|Publication number||US6725384 B1|
|Application number||US 09/607,335|
|Publication date||Apr 20, 2004|
|Filing date||Jun 30, 2000|
|Priority date||Jun 30, 2000|
|Also published as||WO2002003182A2, WO2002003182A3|
|Publication number||09607335, 607335, US 6725384 B1, US 6725384B1, US-B1-6725384, US6725384 B1, US6725384B1|
|Inventors||John P. Lambino, James H. Ewertz|
|Original Assignee||Intel Corporation|
|Export Citation||BiBTeX, EndNote, RefMan|
|Patent Citations (10), Non-Patent Citations (2), Referenced by (26), Classifications (12), Legal Events (8)|
|External Links: USPTO, USPTO Assignment, Espacenet|
1. Field of the Invention
The present invention relates generally to computer system management. It particularly relates to a method and apparatus for configuring wake-up events independent of a computer operating system that is running an advanced configuration and power interface protocol.
2. Background Art
Most computer system power management techniques, such as the advanced power management system (APM), are implemented using the basic input-output system (BIOS) instructions stored in read-only memory (ROM). In an exemplary scenario, a wake-up event (e.g., transitioning from an “off” or “sleep” state to an “on” state) triggers a system management interrupt (SMI) notifying the BIOS of the event. The BIOS then performs all state restoration actions needed before relinquishing control over to the operating system (OS) to complete the system wake-up.
Under the newer ACPI (advanced configuration and power interface), a wake-up event triggers a system control interrupt (SCI) that notifies the OS, and the OS itself directs all system and device power state transitions. An exemplary ACPI-compliant OS is the Windows 98 operating system. The ACPI specification, version 1.0b, published by Intel Corporation, Microsoft Corporation, and Toshiba K.K. in February 1999, includes tables, BIOS, and hardware registers. ACPI tables are used to describe system information (e.g., supported power states, power sources, clock sources), features (e.g., available hardware devices), and methods for controlling those features (e.g., ACPI control methods). Particularly, a fixed ACPI (FACP) table holds the I/O addresses used by the OS to describe the different hardware devices for power management events. The ACPI BIOS, part of the computer system firmware, implements the ACPI specified interfaces for sleep, wake, and some restart operations. It also provides permanent storage of ACPI table information. ACPI registers are used to store and pass event information between the hardware/firmware and an ACPI driver, an OS level program that directs all transitions between working and sleeping states.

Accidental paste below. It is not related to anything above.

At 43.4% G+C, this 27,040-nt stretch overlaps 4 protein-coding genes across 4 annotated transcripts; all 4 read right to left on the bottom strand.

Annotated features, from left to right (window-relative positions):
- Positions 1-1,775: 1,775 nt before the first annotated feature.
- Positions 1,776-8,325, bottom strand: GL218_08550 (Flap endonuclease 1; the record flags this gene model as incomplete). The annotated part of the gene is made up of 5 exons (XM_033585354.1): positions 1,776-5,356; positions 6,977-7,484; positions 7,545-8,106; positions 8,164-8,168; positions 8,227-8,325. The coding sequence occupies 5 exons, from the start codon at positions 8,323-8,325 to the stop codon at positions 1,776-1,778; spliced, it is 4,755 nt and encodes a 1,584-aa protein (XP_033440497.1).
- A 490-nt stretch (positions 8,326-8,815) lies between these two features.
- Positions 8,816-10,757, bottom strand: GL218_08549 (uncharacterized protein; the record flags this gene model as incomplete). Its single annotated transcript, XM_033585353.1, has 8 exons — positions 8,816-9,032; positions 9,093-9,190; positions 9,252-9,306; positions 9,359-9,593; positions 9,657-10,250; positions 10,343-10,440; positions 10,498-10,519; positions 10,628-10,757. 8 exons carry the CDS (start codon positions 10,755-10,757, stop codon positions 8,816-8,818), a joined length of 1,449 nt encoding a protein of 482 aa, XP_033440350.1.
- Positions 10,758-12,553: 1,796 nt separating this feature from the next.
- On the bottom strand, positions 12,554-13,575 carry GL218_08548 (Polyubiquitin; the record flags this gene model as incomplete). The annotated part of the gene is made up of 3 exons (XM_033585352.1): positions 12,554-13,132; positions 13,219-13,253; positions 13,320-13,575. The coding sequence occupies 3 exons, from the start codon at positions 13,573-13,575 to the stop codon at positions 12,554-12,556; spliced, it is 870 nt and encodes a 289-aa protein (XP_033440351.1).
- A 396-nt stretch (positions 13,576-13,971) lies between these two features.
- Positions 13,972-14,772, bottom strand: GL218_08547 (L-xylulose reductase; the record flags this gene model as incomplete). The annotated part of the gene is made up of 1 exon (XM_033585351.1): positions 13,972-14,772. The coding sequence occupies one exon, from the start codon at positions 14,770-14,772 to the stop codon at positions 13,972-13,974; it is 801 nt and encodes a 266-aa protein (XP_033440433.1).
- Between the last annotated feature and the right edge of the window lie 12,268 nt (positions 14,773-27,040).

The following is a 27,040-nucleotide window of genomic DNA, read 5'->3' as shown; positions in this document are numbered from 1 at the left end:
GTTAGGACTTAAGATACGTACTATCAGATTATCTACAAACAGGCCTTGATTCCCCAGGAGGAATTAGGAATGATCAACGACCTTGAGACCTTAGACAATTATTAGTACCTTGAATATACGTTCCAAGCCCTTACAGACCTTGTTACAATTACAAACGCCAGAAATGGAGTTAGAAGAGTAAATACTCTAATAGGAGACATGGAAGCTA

Typically, enabling of wake-up events from an ACPI sleeping state (S1-S4) is controlled by the OS. However, the ACPI specification only allows for a power button (e.g., connected through hardware) wake-up event from a S5 soft-off state (not a sleep state) as indicated in the ACPI register. Thus, additional wake-up events from the S5 state can be configured only through additional hardware which can be costly and inflexible. Therefore, there is a need to enable new wake-up events from the S5 state, recognizable by an ACPI-compliant OS, using existing hardware which facilitates remote computer management.
FIG. 1 shows the ACPI sleep-to-wake transitions in accordance with an embodiment of the present invention.
FIG. 2 shows the ACPI registers in accordance with an embodiment of the present invention.
FIG. 3 shows the control bit descriptions for the ACPI event registers in accordance with an embodiment of the present invention.
FIG. 4 shows additional control bit descriptions for the ACPI event registers in accordance with an embodiment of the present invention.
FIG. 5 shows the control bit description for the ACPI control registers in accordance with an embodiment of the present invention.
FIG. 6 shows the Fixed ACPI tables in accordance with an embodiment of the present invention.
FIG. 7 shows flow diagram for enabling an additional wake-up event in accordance with embodiments of the present invention.
FIG. 8 shows a block diagram of a representative computer system in accordance with an embodiment of the present invention.
FIG. 1 illustrates the ACPI sleep-to-wake transitions 100 for a computer system in accordance with an embodiment of the present invention. Generally, there exists three different system states (G2) 110, (GO) 120, (G1) 130 for an ACPI-compliant computer system. In the G0 state 120, work is being performed by the operating system (OS) or computer hardware which may be in any of the ACPI defined power states. In the G1 state 130, the system is assumed to be doing no work as the sleeping states (S1-S4) are entered for the hardware devices. As illustrated in FIG. 1, the OS may program, as directed by an ACPI driver, the sleep type field (SLP_TYPx) and sets the sleep enable bit (SLP_EN) to start the sleeping sequence for each sleeping state.